Last month, the Harvard Business Review published a piece about how lots of men are gender equality allies in private but remain silent on the topic in public. When I read the article, I was annoyed – not because I disagreed but because it I realised it was so true, so negatively impactful to business success and society as a whole and yet so obvious and, in my view, possible to change.
It's easy to be supportive in private. Ask any man about his mother, his wife or his daughter and few would not openly support gender equality as both a necessary and indisputable right and way of being. The same men are unlikely to express a view which categorises those with disabilities as second-class citizens, or those of a different sexual orientation as separate or to be excluded from society. Indeed, many may express anger at the possibility that these individuals, so important in many of their lives, might be treated unfairly, harassed, or assaulted.
And yet, these same men often demonstrate bias in the workplace and in public (consciously or otherwise) to women and minority groups. They interact within a non-diverse community, undervalue and undermine the opinions and competencies of those whom they deem different to them and ultimately lose out as a result.
I have a son and a daughter. I want my son to challenge the traditional male gender stereotype as much as I want my daughter to challenge why the positions of power, both in industry and in politics, are so often occupied by men.
Now, I know that I am privileged as a white, middle-aged, middle-class, straight, Irish man. After all I, and millions like me, have been the beneficiary of an explicit quota system designed by men and exclusively for men that has existed for hundreds of years. To privately profess to be a feminist, while publicly and silently benefiting from a society and a workplace that favours men, smacks of lip-service feminism.
And I want that to change – not just because it is the right thing to do, nor just because it is for the benefit of women in Ireland but also because it will benefit me personally and my family.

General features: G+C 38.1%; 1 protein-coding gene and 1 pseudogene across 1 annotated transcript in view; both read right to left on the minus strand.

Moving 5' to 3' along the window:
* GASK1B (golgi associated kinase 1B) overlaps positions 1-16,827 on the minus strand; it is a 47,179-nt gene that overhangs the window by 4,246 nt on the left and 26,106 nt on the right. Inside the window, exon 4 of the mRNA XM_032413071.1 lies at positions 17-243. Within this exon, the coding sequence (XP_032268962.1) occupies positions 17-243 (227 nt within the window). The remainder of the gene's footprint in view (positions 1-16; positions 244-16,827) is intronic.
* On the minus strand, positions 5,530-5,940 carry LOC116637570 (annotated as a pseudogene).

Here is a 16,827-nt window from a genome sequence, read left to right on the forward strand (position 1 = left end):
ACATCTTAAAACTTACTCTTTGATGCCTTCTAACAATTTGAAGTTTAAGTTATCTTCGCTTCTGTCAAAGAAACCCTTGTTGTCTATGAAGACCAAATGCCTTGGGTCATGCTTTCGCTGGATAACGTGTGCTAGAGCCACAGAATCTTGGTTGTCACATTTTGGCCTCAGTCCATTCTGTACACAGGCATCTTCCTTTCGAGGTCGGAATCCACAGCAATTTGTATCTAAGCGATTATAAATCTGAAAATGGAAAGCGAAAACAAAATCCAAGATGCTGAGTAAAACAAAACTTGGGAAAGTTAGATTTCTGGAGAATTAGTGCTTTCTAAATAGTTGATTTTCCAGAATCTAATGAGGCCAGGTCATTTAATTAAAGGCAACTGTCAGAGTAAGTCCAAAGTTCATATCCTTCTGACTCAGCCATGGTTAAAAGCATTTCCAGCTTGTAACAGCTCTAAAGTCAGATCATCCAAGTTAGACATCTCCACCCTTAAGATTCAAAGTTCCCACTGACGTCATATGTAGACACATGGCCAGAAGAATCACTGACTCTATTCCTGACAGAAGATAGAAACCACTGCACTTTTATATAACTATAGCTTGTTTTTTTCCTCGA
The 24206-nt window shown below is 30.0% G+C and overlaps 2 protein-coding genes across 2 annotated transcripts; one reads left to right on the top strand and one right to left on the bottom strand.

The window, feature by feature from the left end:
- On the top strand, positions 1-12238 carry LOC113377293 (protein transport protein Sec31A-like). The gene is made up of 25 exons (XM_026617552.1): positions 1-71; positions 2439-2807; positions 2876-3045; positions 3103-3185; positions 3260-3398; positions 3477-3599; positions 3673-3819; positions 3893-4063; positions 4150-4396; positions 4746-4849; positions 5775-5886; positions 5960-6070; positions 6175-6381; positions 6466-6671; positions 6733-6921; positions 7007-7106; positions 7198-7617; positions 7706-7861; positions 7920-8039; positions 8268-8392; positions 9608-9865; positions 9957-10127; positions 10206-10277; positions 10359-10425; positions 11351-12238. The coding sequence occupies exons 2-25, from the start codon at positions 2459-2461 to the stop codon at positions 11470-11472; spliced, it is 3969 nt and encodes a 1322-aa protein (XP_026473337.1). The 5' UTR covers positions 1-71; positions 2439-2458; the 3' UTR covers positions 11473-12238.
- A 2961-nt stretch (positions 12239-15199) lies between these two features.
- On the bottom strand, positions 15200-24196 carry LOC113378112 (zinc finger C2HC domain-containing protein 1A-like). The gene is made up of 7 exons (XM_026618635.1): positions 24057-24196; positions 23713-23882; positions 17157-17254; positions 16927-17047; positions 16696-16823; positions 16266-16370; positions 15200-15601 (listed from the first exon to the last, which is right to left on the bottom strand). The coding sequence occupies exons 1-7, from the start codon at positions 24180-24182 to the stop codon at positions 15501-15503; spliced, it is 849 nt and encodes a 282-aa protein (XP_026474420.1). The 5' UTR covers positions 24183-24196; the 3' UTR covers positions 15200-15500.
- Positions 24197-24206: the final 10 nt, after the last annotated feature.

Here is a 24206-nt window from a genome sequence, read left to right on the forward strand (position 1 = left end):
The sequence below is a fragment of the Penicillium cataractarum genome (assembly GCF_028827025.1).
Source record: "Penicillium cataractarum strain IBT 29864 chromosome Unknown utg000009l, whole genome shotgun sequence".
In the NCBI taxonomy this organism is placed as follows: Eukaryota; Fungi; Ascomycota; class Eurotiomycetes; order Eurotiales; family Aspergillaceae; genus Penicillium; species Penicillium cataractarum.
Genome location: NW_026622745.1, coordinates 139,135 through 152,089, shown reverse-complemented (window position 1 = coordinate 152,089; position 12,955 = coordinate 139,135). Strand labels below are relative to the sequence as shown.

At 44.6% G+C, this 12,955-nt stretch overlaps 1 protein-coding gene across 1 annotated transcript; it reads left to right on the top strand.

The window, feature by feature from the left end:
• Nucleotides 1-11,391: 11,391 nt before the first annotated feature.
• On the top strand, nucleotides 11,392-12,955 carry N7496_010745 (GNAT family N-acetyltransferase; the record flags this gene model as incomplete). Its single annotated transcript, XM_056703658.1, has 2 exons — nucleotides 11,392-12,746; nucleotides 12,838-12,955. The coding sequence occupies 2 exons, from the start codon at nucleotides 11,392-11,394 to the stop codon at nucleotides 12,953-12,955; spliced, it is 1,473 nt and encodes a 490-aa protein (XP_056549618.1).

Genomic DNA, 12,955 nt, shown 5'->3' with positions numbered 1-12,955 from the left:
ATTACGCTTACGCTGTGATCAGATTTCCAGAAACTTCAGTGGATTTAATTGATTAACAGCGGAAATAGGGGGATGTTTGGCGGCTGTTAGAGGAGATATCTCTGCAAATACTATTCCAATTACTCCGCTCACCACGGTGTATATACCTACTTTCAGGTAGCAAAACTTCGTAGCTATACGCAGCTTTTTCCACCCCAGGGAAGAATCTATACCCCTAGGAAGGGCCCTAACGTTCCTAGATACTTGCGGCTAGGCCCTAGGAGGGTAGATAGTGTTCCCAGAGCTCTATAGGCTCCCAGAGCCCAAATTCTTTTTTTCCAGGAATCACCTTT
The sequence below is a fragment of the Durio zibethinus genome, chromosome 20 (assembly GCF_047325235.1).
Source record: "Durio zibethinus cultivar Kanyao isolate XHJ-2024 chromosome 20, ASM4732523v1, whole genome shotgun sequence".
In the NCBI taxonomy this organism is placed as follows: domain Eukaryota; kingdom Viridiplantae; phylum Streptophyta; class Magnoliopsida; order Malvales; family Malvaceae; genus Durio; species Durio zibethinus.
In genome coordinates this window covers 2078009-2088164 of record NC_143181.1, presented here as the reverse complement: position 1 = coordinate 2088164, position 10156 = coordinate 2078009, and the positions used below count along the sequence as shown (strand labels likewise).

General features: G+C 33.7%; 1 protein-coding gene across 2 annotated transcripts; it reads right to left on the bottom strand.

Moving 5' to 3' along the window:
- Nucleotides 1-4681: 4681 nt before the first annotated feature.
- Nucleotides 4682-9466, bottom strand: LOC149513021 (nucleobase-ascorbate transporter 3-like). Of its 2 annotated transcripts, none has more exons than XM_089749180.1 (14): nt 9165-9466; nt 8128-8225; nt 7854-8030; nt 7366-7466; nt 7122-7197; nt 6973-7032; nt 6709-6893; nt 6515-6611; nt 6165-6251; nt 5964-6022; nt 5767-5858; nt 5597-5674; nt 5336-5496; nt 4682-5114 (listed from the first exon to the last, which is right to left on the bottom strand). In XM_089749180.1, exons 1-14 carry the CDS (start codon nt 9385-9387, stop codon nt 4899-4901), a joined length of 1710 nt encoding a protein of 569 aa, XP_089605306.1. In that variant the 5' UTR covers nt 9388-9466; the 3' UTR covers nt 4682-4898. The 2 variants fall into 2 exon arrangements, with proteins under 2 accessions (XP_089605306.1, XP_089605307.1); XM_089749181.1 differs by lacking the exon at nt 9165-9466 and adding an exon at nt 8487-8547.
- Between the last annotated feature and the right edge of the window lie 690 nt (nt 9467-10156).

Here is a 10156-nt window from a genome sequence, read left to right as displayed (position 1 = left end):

A growing number of men in Ireland today want this to change. They want to live in a more equitable and inclusive environment. They want to work for diverse and inclusive employers. They want their children to grow up in a successful, progressive and fair society.
They want more flexibility at work, more time with their loved ones, more dynamic and diverse teams to work in, more inclusive leaders to follow.
Men like me represent both the problem and the solution in that we make up the cohort of society which, inequitably in my view, has held the lion’s share of political & economic power and influence for decades and who has the power and influence today to change this and make a difference.
More men like me need to get involved and feel welcomed to do so as powerful allies for women and for minorities. More men need to be made aware of the benefits to them and to everyone around them for a more equitable and representative society.
It’s time to eradicate the myth that exists around inclusion & diversity – the idea that in helping Mary, Mark needs to give something up. It’s simply not true. Men benefit from a happier and more engaged workforce. Men benefit from a happier and therefore healthier life outside work and see the positive benefits it has on their families and society as a whole.
We, as men, need to stand up & speak out in favour of inclusion and equality for all. We have the right and the ability. It's time to show some willingness.